modification would be assessed. I haven’t read them in a while, but there’s
three or four criteria, and as long as you are within the boundaries of those,
then you don’t expose yourself to liability or – by fundamentally changing the
nature of the device as originally approved.
MR. ROTHSTEIN: How about if we take a look at that and incorporate the
suggestions from Kevin into this new paragraph that we are going to draft when
we look at what the new FDA position is? Is that okay?
MR. HOUSTON: Some of the recommendations might also sort of touch upon this
or at least discusses the fact that we think there’s guidance that is required,
and I think, even in that regard, I think that some of that might already be
there by reference point already.
DR. COHN: Well, I’m glad that you’ve been given some wordsmithing
activities here so far, please. (Laughter).
MR. ROTHSTEIN: “Based on the oral and written testimony, NCVHS
recommends the following:
Bullet number one, “HHS should provide guidance to covered entities to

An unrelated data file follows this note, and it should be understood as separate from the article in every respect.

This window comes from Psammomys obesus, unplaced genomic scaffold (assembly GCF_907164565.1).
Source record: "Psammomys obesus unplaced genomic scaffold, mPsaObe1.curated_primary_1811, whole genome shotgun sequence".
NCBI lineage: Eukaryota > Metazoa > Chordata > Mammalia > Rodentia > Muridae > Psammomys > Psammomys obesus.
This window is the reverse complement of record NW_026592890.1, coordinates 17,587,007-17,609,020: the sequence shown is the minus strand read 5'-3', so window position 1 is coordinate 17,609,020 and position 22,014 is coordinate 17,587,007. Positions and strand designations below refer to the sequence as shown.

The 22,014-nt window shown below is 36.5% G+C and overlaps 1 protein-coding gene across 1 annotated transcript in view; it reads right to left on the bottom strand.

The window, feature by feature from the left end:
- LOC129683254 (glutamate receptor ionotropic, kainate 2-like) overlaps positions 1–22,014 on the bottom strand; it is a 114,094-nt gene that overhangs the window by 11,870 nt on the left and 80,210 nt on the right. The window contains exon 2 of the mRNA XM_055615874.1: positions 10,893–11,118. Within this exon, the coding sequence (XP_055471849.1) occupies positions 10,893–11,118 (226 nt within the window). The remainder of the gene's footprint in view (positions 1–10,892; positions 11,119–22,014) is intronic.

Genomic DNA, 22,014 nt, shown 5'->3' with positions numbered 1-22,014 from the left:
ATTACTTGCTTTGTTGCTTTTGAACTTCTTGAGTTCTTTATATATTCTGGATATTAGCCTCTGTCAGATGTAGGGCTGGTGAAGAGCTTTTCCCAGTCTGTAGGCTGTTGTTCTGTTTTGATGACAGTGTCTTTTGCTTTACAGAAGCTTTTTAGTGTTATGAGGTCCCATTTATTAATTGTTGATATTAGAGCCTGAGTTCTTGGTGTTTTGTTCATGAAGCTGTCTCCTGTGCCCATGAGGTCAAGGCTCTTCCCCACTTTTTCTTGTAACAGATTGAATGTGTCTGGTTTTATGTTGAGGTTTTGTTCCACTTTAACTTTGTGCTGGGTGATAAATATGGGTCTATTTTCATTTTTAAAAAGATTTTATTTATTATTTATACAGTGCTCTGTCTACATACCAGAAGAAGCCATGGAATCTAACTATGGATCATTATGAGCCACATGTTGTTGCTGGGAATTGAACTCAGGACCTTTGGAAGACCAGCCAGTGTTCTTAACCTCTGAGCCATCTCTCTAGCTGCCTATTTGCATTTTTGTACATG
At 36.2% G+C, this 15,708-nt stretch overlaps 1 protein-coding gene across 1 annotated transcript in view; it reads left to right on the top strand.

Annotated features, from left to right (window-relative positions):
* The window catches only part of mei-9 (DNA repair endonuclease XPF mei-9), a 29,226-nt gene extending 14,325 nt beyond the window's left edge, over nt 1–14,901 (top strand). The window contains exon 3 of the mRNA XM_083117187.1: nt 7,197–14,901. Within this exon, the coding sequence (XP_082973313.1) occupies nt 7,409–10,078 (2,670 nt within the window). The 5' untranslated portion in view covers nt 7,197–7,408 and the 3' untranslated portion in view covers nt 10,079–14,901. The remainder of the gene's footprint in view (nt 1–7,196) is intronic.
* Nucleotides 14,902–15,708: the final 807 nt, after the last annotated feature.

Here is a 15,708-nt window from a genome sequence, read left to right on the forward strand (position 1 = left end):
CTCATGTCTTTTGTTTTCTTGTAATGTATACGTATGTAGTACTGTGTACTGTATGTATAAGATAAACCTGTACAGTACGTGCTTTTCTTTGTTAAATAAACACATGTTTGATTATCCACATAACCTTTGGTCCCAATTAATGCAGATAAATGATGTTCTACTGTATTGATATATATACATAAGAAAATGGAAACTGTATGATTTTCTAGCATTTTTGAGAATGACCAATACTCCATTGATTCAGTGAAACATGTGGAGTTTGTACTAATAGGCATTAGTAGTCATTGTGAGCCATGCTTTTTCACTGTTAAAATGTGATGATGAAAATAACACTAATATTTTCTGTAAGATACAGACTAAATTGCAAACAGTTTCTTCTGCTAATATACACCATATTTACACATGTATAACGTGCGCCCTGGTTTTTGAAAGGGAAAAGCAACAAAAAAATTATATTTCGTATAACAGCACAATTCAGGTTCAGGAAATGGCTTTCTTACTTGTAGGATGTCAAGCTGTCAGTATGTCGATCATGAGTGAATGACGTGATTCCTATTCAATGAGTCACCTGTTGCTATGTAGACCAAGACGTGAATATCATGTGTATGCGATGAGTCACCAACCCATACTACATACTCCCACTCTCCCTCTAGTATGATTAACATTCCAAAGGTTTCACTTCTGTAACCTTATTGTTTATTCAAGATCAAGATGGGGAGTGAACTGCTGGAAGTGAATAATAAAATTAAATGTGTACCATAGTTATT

assist in bringing medical equipment into compliance with the Security
Bullet two, “HHS should provide clarification regarding the compliance
obligations of covered entities with non-compliant and non-ungradable legacy
medical devices. A range of options should be considered based on the nature of
the equipment, its replacement cost and life expectancy, the security problems,
and the possibility of protecting the security of PHI through other
Bullet three, “HHS should consider supporting industry efforts to have
medical-device manufacturers self report the capability of their medical
devices consistent with the Security Rule.”
And bullet number four, “HHS should develop guidance to assist
medical-device manufacturers to provide medical-device functionality consistent
with the Security Rule, as well as address security risks.
“We appreciate the opportunity to offer these comments and
I would make one suggestion myself, having gone through this several times,